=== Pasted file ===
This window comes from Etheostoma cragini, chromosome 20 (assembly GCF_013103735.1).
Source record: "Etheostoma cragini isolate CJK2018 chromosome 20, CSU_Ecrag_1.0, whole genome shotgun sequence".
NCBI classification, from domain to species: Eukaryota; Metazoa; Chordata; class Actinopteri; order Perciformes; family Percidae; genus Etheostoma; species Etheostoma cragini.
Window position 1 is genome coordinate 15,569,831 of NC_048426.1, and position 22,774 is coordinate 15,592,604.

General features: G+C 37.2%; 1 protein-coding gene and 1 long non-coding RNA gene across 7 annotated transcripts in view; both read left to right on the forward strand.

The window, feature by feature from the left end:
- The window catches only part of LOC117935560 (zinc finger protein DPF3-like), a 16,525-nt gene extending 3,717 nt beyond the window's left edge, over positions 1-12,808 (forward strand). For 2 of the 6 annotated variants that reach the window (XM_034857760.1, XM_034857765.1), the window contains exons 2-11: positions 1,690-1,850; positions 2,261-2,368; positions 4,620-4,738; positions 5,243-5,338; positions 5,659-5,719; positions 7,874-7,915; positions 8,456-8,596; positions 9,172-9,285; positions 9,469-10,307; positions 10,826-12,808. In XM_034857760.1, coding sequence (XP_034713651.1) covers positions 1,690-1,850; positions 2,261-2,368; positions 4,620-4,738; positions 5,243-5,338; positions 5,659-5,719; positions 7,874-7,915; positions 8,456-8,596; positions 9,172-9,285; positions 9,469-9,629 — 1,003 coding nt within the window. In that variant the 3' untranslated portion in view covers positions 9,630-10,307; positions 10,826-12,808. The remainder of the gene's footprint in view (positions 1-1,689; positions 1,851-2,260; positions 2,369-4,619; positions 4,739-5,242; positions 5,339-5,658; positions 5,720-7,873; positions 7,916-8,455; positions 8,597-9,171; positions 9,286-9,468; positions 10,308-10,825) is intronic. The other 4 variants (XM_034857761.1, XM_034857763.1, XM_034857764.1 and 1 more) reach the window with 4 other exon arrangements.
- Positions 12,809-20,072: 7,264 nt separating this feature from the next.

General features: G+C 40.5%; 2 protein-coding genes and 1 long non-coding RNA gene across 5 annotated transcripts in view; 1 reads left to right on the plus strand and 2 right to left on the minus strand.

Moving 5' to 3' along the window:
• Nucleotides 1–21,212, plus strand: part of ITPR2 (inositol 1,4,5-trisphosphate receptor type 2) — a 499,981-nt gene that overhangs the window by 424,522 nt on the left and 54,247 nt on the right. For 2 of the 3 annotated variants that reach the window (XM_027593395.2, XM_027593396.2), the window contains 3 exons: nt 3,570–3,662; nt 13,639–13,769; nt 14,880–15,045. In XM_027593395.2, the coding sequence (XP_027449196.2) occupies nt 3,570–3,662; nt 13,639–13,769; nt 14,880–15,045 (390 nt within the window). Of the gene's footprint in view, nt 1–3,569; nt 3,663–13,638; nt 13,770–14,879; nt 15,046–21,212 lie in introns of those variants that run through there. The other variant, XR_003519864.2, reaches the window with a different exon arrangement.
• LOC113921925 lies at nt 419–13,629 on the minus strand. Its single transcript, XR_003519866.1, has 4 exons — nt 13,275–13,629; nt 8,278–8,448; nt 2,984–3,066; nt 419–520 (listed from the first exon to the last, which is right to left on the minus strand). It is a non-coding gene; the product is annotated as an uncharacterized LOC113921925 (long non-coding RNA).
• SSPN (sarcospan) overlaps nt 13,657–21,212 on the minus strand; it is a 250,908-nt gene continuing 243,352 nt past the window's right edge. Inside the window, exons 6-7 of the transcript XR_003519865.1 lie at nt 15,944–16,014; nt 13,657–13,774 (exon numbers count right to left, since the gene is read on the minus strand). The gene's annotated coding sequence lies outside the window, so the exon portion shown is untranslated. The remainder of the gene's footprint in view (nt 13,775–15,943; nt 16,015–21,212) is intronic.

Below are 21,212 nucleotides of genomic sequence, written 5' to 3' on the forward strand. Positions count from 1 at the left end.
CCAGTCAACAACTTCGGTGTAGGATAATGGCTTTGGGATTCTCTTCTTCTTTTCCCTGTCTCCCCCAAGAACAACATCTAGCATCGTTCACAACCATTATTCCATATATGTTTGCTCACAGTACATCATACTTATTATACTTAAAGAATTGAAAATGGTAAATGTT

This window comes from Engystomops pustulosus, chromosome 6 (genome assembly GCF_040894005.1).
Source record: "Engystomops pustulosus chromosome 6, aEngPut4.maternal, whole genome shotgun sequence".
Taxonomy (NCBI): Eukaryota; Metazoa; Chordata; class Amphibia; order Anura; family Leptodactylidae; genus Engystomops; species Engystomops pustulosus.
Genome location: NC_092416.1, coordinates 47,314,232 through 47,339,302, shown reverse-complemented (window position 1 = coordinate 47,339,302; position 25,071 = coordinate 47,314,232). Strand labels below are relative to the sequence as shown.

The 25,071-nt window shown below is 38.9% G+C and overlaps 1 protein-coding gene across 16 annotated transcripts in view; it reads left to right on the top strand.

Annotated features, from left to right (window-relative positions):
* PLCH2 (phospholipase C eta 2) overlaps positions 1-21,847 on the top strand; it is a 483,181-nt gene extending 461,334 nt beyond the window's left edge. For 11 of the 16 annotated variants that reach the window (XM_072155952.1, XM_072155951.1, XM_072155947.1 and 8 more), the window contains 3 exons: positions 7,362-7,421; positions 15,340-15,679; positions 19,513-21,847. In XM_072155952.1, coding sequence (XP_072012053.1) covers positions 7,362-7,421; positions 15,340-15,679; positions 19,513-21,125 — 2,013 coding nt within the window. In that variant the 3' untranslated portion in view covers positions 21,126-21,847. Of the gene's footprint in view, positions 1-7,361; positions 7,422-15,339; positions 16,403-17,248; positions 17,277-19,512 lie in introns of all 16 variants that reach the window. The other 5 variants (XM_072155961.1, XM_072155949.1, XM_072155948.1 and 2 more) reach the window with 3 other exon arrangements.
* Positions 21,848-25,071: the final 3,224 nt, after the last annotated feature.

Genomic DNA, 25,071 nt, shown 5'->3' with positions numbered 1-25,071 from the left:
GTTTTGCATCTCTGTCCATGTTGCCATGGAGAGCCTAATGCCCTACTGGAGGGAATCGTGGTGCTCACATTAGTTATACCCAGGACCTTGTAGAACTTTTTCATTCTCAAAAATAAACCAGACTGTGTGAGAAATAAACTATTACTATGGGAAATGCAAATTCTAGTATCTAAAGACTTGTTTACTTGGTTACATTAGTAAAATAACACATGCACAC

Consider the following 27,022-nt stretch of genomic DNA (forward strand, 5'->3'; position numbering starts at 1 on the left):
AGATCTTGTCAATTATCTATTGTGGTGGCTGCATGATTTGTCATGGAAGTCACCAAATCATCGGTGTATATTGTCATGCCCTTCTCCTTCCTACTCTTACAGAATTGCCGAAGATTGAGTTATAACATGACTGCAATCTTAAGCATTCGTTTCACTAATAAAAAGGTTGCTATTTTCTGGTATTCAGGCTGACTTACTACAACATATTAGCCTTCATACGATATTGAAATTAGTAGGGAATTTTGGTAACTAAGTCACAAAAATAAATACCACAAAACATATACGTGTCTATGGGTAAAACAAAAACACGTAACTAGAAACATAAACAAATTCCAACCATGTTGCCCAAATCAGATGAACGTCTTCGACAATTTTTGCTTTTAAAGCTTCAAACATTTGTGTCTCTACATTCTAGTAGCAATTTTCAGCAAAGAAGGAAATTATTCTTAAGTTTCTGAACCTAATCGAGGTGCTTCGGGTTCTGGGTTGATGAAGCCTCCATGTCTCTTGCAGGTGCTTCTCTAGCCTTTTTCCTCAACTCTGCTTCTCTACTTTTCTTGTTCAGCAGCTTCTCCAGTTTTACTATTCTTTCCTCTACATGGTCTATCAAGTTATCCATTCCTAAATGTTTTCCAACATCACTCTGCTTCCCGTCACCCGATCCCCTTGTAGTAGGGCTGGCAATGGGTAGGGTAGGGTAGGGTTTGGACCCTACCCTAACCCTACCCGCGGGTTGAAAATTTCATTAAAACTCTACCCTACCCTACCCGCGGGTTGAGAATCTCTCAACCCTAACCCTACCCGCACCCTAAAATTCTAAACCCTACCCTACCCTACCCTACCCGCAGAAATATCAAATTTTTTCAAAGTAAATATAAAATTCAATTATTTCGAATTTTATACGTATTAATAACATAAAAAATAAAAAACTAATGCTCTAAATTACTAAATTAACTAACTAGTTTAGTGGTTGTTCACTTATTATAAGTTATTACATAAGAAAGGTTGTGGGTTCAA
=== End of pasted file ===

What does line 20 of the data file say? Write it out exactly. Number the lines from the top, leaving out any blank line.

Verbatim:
The 25,071-nt window shown below is 38.9% G+C and overlaps 1 protein-coding gene across 16 annotated transcripts in view; it reads left to right on the top strand.